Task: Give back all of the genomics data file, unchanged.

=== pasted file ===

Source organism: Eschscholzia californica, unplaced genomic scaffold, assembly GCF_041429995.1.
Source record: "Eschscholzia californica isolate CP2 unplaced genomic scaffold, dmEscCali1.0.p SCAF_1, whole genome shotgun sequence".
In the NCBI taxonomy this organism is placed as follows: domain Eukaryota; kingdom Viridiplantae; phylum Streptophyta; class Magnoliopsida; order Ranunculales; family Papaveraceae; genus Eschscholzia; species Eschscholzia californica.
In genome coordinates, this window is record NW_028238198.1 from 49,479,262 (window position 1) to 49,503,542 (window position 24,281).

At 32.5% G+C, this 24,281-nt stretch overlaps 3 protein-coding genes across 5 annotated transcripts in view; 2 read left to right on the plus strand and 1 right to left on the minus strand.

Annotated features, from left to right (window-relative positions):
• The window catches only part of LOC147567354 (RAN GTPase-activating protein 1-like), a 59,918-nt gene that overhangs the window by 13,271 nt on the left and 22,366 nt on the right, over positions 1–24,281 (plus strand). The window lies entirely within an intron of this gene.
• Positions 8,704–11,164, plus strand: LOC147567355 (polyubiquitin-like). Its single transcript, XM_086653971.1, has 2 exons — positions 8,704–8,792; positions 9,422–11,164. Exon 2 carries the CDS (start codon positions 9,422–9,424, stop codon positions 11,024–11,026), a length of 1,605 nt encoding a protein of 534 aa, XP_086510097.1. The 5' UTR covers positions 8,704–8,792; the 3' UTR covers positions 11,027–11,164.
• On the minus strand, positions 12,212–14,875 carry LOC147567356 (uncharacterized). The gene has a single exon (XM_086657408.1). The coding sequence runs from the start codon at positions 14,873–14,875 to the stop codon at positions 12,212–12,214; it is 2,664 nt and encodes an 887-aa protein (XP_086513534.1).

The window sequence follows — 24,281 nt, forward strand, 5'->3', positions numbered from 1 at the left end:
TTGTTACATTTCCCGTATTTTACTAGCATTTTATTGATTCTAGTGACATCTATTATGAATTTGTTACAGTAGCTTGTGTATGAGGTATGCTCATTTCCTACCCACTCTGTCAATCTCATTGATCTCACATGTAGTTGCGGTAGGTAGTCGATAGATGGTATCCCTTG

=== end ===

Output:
Source organism: Eschscholzia californica, unplaced genomic scaffold, assembly GCF_041429995.1.
Source record: "Eschscholzia californica isolate CP2 unplaced genomic scaffold, dmEscCali1.0.p SCAF_1, whole genome shotgun sequence".
In the NCBI taxonomy this organism is placed as follows: domain Eukaryota; kingdom Viridiplantae; phylum Streptophyta; class Magnoliopsida; order Ranunculales; family Papaveraceae; genus Eschscholzia; species Eschscholzia californica.
In genome coordinates, this window is record NW_028238198.1 from 49,479,262 (window position 1) to 49,503,542 (window position 24,281).

At 32.5% G+C, this 24,281-nt stretch overlaps 3 protein-coding genes across 5 annotated transcripts in view; 2 read left to right on the plus strand and 1 right to left on the minus strand.

Annotated features, from left to right (window-relative positions):
• The window catches only part of LOC147567354 (RAN GTPase-activating protein 1-like), a 59,918-nt gene that overhangs the window by 13,271 nt on the left and 22,366 nt on the right, over positions 1–24,281 (plus strand). The window lies entirely within an intron of this gene.
• Positions 8,704–11,164, plus strand: LOC147567355 (polyubiquitin-like). Its single transcript, XM_086653971.1, has 2 exons — positions 8,704–8,792; positions 9,422–11,164. Exon 2 carries the CDS (start codon positions 9,422–9,424, stop codon positions 11,024–11,026), a length of 1,605 nt encoding a protein of 534 aa, XP_086510097.1. The 5' UTR covers positions 8,704–8,792; the 3' UTR covers positions 11,027–11,164.
• On the minus strand, positions 12,212–14,875 carry LOC147567356 (uncharacterized). The gene has a single exon (XM_086657408.1). The coding sequence runs from the start codon at positions 14,873–14,875 to the stop codon at positions 12,212–12,214; it is 2,664 nt and encodes an 887-aa protein (XP_086513534.1).

The window sequence follows — 24,281 nt, forward strand, 5'->3', positions numbered from 1 at the left end:
TTGTTACATTTCCCGTATTTTACTAGCATTTTATTGATTCTAGTGACATCTATTATGAATTTGTTACAGTAGCTTGTGTATGAGGTATGCTCATTTCCTACCCACTCTGTCAATCTCATTGATCTCACATGTAGTTGCGGTAGGTAGTCGATAGATGGTATCCCTTG